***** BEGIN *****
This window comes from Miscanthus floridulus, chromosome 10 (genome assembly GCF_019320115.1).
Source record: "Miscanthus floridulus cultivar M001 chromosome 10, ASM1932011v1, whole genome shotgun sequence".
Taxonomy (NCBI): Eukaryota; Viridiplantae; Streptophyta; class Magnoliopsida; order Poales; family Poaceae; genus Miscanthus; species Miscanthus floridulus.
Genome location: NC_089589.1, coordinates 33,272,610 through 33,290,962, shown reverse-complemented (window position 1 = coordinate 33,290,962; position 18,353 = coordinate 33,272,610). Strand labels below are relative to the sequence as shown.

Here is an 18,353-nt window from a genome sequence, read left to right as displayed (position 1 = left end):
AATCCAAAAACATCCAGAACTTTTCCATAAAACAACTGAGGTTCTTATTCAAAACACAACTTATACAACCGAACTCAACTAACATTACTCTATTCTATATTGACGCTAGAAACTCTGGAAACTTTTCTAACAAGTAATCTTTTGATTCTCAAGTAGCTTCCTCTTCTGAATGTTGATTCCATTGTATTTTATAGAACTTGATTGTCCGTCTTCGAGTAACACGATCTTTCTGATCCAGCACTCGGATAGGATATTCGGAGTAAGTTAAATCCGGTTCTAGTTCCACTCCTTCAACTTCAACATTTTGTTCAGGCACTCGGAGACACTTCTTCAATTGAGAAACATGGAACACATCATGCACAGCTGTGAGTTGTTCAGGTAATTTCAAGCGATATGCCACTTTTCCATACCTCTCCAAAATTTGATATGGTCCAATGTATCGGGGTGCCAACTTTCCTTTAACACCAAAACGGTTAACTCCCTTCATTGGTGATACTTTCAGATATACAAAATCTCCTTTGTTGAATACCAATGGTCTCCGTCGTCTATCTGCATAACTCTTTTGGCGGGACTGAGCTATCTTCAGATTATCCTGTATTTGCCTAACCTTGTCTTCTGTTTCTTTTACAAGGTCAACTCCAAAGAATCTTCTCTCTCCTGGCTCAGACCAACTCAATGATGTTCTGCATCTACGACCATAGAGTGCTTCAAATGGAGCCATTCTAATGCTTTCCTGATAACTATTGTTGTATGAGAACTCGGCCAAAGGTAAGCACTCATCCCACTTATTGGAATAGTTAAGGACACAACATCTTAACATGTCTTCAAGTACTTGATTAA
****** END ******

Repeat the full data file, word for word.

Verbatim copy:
This window comes from Miscanthus floridulus, chromosome 10 (genome assembly GCF_019320115.1).
Source record: "Miscanthus floridulus cultivar M001 chromosome 10, ASM1932011v1, whole genome shotgun sequence".
Taxonomy (NCBI): Eukaryota; Viridiplantae; Streptophyta; class Magnoliopsida; order Poales; family Poaceae; genus Miscanthus; species Miscanthus floridulus.
Genome location: NC_089589.1, coordinates 33,272,610 through 33,290,962, shown reverse-complemented (window position 1 = coordinate 33,290,962; position 18,353 = coordinate 33,272,610). Strand labels below are relative to the sequence as shown.

Here is an 18,353-nt window from a genome sequence, read left to right as displayed (position 1 = left end):
AATCCAAAAACATCCAGAACTTTTCCATAAAACAACTGAGGTTCTTATTCAAAACACAACTTATACAACCGAACTCAACTAACATTACTCTATTCTATATTGACGCTAGAAACTCTGGAAACTTTTCTAACAAGTAATCTTTTGATTCTCAAGTAGCTTCCTCTTCTGAATGTTGATTCCATTGTATTTTATAGAACTTGATTGTCCGTCTTCGAGTAACACGATCTTTCTGATCCAGCACTCGGATAGGATATTCGGAGTAAGTTAAATCCGGTTCTAGTTCCACTCCTTCAACTTCAACATTTTGTTCAGGCACTCGGAGACACTTCTTCAATTGAGAAACATGGAACACATCATGCACAGCTGTGAGTTGTTCAGGTAATTTCAAGCGATATGCCACTTTTCCATACCTCTCCAAAATTTGATATGGTCCAATGTATCGGGGTGCCAACTTTCCTTTAACACCAAAACGGTTAACTCCCTTCATTGGTGATACTTTCAGATATACAAAATCTCCTTTGTTGAATACCAATGGTCTCCGTCGTCTATCTGCATAACTCTTTTGGCGGGACTGAGCTATCTTCAGATTATCCTGTATTTGCCTAACCTTGTCTTCTGTTTCTTTTACAAGGTCAACTCCAAAGAATCTTCTCTCTCCTGGCTCAGACCAACTCAATGATGTTCTGCATCTACGACCATAGAGTGCTTCAAATGGAGCCATTCTAATGCTTTCCTGATAACTATTGTTGTATGAGAACTCGGCCAAAGGTAAGCACTCATCCCACTTATTGGAATAGTTAAGGACACAACATCTTAACATGTCTTCAAGTACTTGATTAA